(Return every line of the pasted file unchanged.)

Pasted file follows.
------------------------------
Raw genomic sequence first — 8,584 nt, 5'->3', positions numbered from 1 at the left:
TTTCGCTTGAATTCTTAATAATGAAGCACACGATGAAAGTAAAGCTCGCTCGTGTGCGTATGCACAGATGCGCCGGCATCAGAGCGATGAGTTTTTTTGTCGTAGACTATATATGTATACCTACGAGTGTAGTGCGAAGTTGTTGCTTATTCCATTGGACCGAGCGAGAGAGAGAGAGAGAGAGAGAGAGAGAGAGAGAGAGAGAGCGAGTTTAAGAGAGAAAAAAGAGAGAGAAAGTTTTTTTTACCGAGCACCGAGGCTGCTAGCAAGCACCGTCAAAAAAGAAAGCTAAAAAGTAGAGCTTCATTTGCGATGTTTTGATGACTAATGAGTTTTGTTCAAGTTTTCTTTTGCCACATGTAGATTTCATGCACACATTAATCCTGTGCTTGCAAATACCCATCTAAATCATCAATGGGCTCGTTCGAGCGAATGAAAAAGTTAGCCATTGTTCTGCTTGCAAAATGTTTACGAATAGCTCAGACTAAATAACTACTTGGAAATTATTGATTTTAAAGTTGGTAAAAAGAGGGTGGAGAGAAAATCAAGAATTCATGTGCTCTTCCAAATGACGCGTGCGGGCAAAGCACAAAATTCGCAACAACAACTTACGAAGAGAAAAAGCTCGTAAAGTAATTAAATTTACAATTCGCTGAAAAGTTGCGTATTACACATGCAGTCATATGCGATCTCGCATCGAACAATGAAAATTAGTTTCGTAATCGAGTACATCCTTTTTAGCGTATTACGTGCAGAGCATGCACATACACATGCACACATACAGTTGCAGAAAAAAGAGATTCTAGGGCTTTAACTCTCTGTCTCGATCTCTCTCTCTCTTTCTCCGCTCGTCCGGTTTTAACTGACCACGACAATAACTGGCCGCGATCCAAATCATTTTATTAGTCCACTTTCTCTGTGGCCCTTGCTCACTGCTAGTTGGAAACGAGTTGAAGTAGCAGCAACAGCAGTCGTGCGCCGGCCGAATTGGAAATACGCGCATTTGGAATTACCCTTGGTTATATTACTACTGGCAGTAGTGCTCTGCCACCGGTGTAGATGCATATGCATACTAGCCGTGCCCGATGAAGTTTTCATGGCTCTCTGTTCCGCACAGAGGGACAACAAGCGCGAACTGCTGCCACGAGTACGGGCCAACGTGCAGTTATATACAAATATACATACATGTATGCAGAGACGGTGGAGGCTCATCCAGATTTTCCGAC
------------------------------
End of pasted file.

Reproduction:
Raw genomic sequence first — 8,584 nt, 5'->3', positions numbered from 1 at the left:
TTTCGCTTGAATTCTTAATAATGAAGCACACGATGAAAGTAAAGCTCGCTCGTGTGCGTATGCACAGATGCGCCGGCATCAGAGCGATGAGTTTTTTTGTCGTAGACTATATATGTATACCTACGAGTGTAGTGCGAAGTTGTTGCTTATTCCATTGGACCGAGCGAGAGAGAGAGAGAGAGAGAGAGAGAGAGAGAGAGAGAGAGCGAGTTTAAGAGAGAAAAAAGAGAGAGAAAGTTTTTTTTACCGAGCACCGAGGCTGCTAGCAAGCACCGTCAAAAAAGAAAGCTAAAAAGTAGAGCTTCATTTGCGATGTTTTGATGACTAATGAGTTTTGTTCAAGTTTTCTTTTGCCACATGTAGATTTCATGCACACATTAATCCTGTGCTTGCAAATACCCATCTAAATCATCAATGGGCTCGTTCGAGCGAATGAAAAAGTTAGCCATTGTTCTGCTTGCAAAATGTTTACGAATAGCTCAGACTAAATAACTACTTGGAAATTATTGATTTTAAAGTTGGTAAAAAGAGGGTGGAGAGAAAATCAAGAATTCATGTGCTCTTCCAAATGACGCGTGCGGGCAAAGCACAAAATTCGCAACAACAACTTACGAAGAGAAAAAGCTCGTAAAGTAATTAAATTTACAATTCGCTGAAAAGTTGCGTATTACACATGCAGTCATATGCGATCTCGCATCGAACAATGAAAATTAGTTTCGTAATCGAGTACATCCTTTTTAGCGTATTACGTGCAGAGCATGCACATACACATGCACACATACAGTTGCAGAAAAAAGAGATTCTAGGGCTTTAACTCTCTGTCTCGATCTCTCTCTCTCTTTCTCCGCTCGTCCGGTTTTAACTGACCACGACAATAACTGGCCGCGATCCAAATCATTTTATTAGTCCACTTTCTCTGTGGCCCTTGCTCACTGCTAGTTGGAAACGAGTTGAAGTAGCAGCAACAGCAGTCGTGCGCCGGCCGAATTGGAAATACGCGCATTTGGAATTACCCTTGGTTATATTACTACTGGCAGTAGTGCTCTGCCACCGGTGTAGATGCATATGCATACTAGCCGTGCCCGATGAAGTTTTCATGGCTCTCTGTTCCGCACAGAGGGACAACAAGCGCGAACTGCTGCCACGAGTACGGGCCAACGTGCAGTTATATACAAATATACATACATGTATGCAGAGACGGTGGAGGCTCATCCAGATTTTCCGAC